Menstruation is still shrouded in shame and secrecy, and period myths are symptomatic of that. We spoke to our resident Minister of Menstruation, Candice Chirwa, about South African period myths and taboos.
Demystifying menstruation is a fulltime job, and not one we take lightly. Menstruation activist, academic and author, Candice Chirwa, has come up against her fair share of menstruation myths in her work as a period educator. Behold, the top five period myths the Lil-Lets team is set on tackling.
“Period Blood is Dirty”
Menstrual fluid isn’t old blood, and it certainly isn’t dirty. You may have been made to feel this way by older relatives or friends, but there is nothing innately unclean about your period, or you when you’re on it. Some South African menstruators are brought up to believe that they shouldn’t be intimate with anybody while on their period. Others have been discouraged from going to religious ceremonies or places of worship, or even handling food when they’re menstruating.
“One interesting myth we heard was that menstrual blood could be used for witchcraft, so that’s why girls have to make sure no one knows they’re menstruating,” says Candice.
Whatever the origin of these myths, they’re unfounded, and only contribute to the shame and stigma surrounding menstruators’ bodies. Remember: menstruation is a natural bodily function, and while menstrual fluid isn’t pretty (blood clots, anyone?), it isn’t unclean, and neither are you. Read more about menstrual fluid here.
“Periods Shouldn’t Be Spoken About”
This one’s a biggie. It’s going to take some time to get there, but we hope that as we keep having these conversations and making it possible for people to talk unreservedly about their bodies, we can show menstruators that being open about your period isn’t bad manners or something to be ashamed about.
Your period is no different to any other bodily function, and silence around it is unnecessary and obstructive, making it difficult for people to access information, medical help and support when necessary. The more that we all talk about periods (and menstrual cycles, and and) the easier it will be to start these conversations and include the people who need them the most.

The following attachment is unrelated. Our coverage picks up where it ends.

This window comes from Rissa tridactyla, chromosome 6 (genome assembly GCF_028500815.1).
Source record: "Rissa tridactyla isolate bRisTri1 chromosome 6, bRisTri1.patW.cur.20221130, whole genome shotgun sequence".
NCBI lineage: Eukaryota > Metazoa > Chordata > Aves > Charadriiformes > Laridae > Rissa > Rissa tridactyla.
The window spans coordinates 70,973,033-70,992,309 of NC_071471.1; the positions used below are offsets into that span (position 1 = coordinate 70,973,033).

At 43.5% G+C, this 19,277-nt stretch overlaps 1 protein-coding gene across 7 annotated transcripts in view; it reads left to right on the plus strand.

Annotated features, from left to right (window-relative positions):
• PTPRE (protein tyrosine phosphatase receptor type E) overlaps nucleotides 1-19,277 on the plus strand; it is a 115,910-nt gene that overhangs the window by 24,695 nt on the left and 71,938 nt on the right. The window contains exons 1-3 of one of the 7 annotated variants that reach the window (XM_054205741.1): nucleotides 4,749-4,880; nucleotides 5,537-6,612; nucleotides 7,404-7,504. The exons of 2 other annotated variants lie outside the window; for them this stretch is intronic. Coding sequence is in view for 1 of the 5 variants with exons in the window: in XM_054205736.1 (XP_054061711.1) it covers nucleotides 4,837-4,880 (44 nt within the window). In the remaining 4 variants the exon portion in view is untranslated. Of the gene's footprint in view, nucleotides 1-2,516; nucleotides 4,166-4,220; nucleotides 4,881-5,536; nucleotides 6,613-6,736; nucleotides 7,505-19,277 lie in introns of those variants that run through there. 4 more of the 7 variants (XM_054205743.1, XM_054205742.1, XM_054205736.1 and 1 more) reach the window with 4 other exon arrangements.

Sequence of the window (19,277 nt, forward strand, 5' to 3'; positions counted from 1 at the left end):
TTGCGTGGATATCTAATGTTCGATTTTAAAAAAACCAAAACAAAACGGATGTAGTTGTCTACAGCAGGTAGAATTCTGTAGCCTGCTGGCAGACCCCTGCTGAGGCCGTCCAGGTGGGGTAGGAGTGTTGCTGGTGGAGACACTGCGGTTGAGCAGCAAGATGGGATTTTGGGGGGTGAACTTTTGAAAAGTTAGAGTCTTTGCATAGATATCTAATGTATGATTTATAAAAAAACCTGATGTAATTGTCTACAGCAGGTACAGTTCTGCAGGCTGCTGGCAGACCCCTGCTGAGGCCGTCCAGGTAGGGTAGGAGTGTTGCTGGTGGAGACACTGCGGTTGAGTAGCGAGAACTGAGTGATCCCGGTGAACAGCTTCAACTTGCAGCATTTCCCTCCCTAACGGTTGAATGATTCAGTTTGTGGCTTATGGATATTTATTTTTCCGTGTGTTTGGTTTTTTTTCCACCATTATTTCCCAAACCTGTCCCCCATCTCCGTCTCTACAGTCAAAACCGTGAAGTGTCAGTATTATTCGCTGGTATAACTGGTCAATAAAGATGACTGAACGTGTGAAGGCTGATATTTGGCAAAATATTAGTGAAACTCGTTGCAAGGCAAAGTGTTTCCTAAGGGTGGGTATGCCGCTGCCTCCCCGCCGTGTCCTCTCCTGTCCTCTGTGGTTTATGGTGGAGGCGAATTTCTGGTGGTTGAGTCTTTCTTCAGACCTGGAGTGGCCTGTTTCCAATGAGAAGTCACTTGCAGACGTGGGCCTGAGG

Candice understands that myths are often passed down from older relatives, and takes a gentle approach when dissuading people from believing in taboos. “We tend to teach kids the biology of it, so that they can come to their own conclusion about the taboo, which usually ends with them being confident about their periods and understanding the importance of researching information around it,” she says.
“Your First Period Means That You’ve Been Sexually Active”
This period myth is really unfortunate, since it makes it hard for younger menstruators to approach their mothers or guardians when they start their periods, and need that first bit of support and sanitary supplies. It’s especially harmful for people who start menstruating really early on, and in South Africa, where children can get their first periods very young, the threat of having been sexually active makes it difficult to disclose what’s happening with their bodies.
“You can imagine girls who start menstruating at the age of eight, and how terrified they are of telling anyone about this, and how they have to cope with their periods in isolation,” says Candice.
If we look at what happens during the menstrual cycle, menstruation on a biological level, we’ll quickly see there’s simply no scientific basis for this myth.
“Your Period is a Sign of Disease”
There are several variations on this troublesome myth, but however it manifests, the belief that a period is a sign of anything other than functioning ovaries is a debilitating one. Some menstruators are even told not to have any intimate contact with a boy, since “boys will smell their period blood and will never ‘like’ them.” It’s troubling that so many younger menstruators are still being told that menstruation is a sign of illness or disease, or even an indication that they have been cursed.
In fact, it’s quite the opposite: your period is a sign that your ovaries and uterus are healthy. While there are certain conditions that can cause irregular periods or even absent periods (amenorrhea), the presence of a period indicates that you’re developing normally, and is nothing to be worried about.
“Tampons Can Break Your Virginity”
“Girls feel scared to use tampons because they fear that it will break their hymen,” explains Candice. This myth has had an unfortunately long shelf life, but it’s time we put it to bed for good. Virginity is a social construct and not a biological reality. The hymen, which is a thin membrane at the opening of the vagina, is often taken to be an indicator of whether or not a girl is a virgin. Contrary to popular belief, the hymen, if present, does not seal off the vagina, and can be perforated by any number of activities, including exercise. As a result, the hymen is an unreliable indicator of anything, much less virginity, and won’t be affected by a tampon.
With correct insertion, tampons are reliable, comfortable alternatives to pads and can be worn by people who’ve had sex or not. Candice explains this in her workshops, showing menstruators where the vagina sits and where the hymen is. “So they know that a tampon can’t break it, and that they can use [tampons] if it suits their lifestyle.”
While some of these myths are rooted in superstition or beliefs from older relatives and friends, they can make it harder for menstruators to reach out for help, information or support from those around them.
That’s why it’s so important to arm yourself with facts, and share this knowledge with menstruators around you.